The National Portrait Gallery in London and the BBC unveiled their first joint painted portrait commission – of Falklands War veteran Simon Weston by artist Nicky Philipps. Weston was voted last September by viewers of BBC One’s The One Show as the public figure who most deserved to have his picture displayed at the National Portrait Gallery.
The finished portrait goes on display at the gallery for the first time on Thursday 20 March and to coincide with the launch of the broadcast in April of a major BBC ONE behind-the-scenes television documentary presented by Fiona Bruce, giving unprecedented access to the Gallery’s portrait commissioning process.
The large full-length painting in oil (five feet by three) shows Weston at the artist’s studio holding his medals and standing behind a chair on which is placed a Welsh Guards cap, symbolic of those lost in the bombing of Sir Galahad. His own cap was destroyed in battle. Artist Nicky Philipps wanted a clear and simple composition that allowed the strong character of the sitter to emerge, and with a focus on his face and hands. By featuring the cap and medals, including his OBE, she wanted to reflect both his military career and his work for charity – raising millions of pounds for good causes.
‘I felt it was important to show Simon’s hands’, says Nicky Philipps, ‘they were badly burned but he still has the use of them, and I wanted to show him holding his medals. The bright pinkish-red of the OBE in Simon’s hands, draped over the chair, brings a flash of colour to the lower half of the picture which I feel is aesthetically satisfying’.
This portrait came about through The People’s Portrait, a unique collaboration between the National Portrait Gallery and the BBC. Viewers of BBC One’s The One Show were asked to vote for a sitter for a portrait to become part of the Gallery’s Collection. Chosen from a shortlist of 12 individuals with very different achievements, Weston was announced as the winner in September 2013.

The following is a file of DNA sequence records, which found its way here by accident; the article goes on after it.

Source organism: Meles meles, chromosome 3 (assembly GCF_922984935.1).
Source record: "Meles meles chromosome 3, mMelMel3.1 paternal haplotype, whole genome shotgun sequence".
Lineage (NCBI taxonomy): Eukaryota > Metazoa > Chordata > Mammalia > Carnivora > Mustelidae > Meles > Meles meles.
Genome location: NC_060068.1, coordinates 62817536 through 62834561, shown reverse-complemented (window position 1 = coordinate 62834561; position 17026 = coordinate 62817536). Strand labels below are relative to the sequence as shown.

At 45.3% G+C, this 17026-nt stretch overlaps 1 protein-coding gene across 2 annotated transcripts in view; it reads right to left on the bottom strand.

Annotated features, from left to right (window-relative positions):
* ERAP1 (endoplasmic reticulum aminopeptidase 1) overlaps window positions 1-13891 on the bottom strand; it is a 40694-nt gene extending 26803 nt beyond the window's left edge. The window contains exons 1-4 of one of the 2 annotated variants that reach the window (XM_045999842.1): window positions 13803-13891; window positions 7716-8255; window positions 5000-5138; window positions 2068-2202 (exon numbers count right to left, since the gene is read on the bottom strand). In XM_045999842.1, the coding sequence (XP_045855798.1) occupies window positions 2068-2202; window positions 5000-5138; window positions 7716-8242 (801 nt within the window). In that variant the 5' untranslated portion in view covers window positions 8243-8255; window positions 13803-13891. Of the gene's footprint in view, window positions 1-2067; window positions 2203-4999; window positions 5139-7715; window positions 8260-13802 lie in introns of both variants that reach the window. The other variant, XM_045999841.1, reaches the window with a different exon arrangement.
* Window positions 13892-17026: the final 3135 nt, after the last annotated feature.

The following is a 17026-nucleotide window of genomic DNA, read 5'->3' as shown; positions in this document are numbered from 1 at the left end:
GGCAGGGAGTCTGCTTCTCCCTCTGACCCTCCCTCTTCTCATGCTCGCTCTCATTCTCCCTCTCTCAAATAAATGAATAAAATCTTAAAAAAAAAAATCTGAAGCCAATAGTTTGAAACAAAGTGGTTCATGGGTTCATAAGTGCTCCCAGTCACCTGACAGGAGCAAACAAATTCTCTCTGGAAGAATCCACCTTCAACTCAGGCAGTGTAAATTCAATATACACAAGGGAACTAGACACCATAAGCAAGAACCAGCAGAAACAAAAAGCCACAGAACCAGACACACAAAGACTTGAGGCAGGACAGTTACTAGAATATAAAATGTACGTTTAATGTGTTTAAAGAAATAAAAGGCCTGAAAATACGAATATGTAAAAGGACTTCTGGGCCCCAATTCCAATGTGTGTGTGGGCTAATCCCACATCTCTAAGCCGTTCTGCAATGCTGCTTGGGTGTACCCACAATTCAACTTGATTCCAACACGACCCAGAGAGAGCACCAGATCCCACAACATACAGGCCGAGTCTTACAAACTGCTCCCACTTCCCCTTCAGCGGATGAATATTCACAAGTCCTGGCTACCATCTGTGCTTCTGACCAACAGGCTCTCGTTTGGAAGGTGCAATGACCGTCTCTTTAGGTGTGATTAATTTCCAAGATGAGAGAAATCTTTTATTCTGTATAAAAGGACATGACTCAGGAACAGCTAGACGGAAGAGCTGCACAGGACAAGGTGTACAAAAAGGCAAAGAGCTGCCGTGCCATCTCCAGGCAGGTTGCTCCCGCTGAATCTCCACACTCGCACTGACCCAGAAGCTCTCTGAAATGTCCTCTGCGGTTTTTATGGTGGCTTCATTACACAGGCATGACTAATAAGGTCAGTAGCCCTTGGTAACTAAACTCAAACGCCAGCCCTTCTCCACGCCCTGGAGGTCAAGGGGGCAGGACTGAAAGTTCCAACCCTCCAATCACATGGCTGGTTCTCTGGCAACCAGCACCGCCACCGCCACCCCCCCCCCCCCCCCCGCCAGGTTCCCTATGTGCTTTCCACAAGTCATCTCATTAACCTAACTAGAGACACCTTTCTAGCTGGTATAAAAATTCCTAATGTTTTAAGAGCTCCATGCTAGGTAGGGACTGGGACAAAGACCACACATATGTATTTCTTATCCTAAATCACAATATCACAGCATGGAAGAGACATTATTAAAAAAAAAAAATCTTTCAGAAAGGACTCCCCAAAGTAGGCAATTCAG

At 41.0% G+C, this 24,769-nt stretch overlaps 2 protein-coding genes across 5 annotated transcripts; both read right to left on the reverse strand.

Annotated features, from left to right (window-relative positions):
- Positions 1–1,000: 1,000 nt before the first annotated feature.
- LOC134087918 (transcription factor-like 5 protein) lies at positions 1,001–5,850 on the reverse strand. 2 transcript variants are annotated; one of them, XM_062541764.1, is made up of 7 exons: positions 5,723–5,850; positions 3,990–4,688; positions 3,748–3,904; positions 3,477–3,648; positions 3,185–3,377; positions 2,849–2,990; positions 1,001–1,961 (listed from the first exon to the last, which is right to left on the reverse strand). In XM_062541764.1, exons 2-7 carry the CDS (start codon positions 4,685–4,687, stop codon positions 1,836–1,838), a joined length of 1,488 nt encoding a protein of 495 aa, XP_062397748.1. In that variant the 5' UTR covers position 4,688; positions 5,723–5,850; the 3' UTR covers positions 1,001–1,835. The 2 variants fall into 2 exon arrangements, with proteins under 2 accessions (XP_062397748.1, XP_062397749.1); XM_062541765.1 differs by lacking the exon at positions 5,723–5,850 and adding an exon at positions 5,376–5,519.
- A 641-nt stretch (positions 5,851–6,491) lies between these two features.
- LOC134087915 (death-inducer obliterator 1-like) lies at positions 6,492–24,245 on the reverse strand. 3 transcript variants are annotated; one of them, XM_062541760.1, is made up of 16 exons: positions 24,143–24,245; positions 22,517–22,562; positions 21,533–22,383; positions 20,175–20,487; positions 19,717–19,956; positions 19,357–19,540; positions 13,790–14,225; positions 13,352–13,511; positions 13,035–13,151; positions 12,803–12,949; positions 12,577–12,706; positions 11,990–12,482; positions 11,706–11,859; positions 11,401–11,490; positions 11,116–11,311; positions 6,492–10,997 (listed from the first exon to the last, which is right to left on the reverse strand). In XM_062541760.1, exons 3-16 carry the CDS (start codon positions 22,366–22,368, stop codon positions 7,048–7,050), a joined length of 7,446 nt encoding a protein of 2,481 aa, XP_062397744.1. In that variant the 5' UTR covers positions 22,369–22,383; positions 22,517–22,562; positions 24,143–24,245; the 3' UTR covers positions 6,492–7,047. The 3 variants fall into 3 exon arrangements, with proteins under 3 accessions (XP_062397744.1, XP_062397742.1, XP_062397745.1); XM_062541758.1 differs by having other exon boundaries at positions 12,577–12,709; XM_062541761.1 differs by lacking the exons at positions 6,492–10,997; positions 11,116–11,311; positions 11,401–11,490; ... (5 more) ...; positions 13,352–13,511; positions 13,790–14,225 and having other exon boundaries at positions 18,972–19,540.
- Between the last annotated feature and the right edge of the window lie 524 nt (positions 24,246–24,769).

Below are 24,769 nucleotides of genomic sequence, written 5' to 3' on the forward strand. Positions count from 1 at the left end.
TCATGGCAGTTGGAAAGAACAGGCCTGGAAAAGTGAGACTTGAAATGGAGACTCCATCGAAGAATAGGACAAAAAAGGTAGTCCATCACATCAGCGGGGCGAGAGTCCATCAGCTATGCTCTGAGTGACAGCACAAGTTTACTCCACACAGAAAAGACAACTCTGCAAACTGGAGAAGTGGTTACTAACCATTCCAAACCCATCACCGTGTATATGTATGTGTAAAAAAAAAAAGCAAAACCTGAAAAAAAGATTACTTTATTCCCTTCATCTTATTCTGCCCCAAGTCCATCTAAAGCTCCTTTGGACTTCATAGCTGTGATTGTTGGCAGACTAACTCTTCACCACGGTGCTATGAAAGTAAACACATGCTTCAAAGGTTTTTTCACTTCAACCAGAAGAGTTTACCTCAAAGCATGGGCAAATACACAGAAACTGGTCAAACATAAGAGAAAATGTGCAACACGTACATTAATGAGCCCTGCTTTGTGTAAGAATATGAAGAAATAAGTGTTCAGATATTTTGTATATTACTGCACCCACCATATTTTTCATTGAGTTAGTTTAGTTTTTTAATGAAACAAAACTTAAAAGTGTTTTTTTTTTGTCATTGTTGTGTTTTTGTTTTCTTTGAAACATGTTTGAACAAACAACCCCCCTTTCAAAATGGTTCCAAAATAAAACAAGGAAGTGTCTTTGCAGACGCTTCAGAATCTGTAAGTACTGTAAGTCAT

The one-off BBC One documentary The People’s Portrait follows the process of painting the portrait and at the same time uncovers the extraordinary story of Simon Weston.
As Nicky and Simon get to know each other the portrait takes shape. As she paints, Nicky captures Simon’s larger than life character, his positivity and his sense of humor. Throughout the program Simon doesn’t look at the painting in progress so that he can see it for the very first time when it is unveiled.
Simon Weston was born in Caerphilly and joined the Welsh Guards in 1978, aged sixteen. In 1982 he was aboard RFA (Royal Fleet Auxiliary) Sir Galahad in Port Pleasant in the Falkland Islands when it came under fire during the Bluff Cove air attacks. Of his platoon, 22 members lost their lives, and Weston suffered 46% burns to his body and face. He underwent more than 70 operations to reconstruct his face, and credits his family and old regiment with helping him overcome extreme psychological trauma. He became a popular media personality, and is a writer and patron of a number of charities supporting people living with disfigurements, including the Healing Foundation.
Artist Nicky Philipps, who was selected by a joint Gallery and BBC panel, has exhibited in the BP Portrait Award several times and was commissioned by the Gallery to paint Prince William and Prince Harry in 2009. Growing up within an artistic family and with the influence of the Graham Sutherland Gallery, then located at her family home, Picton Castle in Pembrokeshire, Philipps trained at the City & Guilds and the Cecil-Graves Atelier in Florence. She returned to London in the late 1980s, where she has built a successful career as a portrait and still life painter. Her varied commissions have included a conversation piece depicting the novelist Ken Follett surrounded by characters from his novels; two ex-Governors of the Bank of England; and last year she was approached by Royal Mail to paint a portrait of HM The Queen for one of the Coronation Jubilee stamps, the first time the organisation had commissioned a painting.
Sarah Howgate, Contemporary Curator of the National Portrait Gallery, London, says: ‘The portrait serves as a powerful reminder of the reality of warfare and a tribute to Weston’s courage’.
Sandy Nairne, Director of the National Portrait Gallery, London, says: ‘Nicky Philipps has created a powerful portrait of Simon Weston as a strong and inspiring character. I am delighted that through a successful collaboration with the BBC we can reveal more about the highly skilled process of producing a contemporary painted portrait.’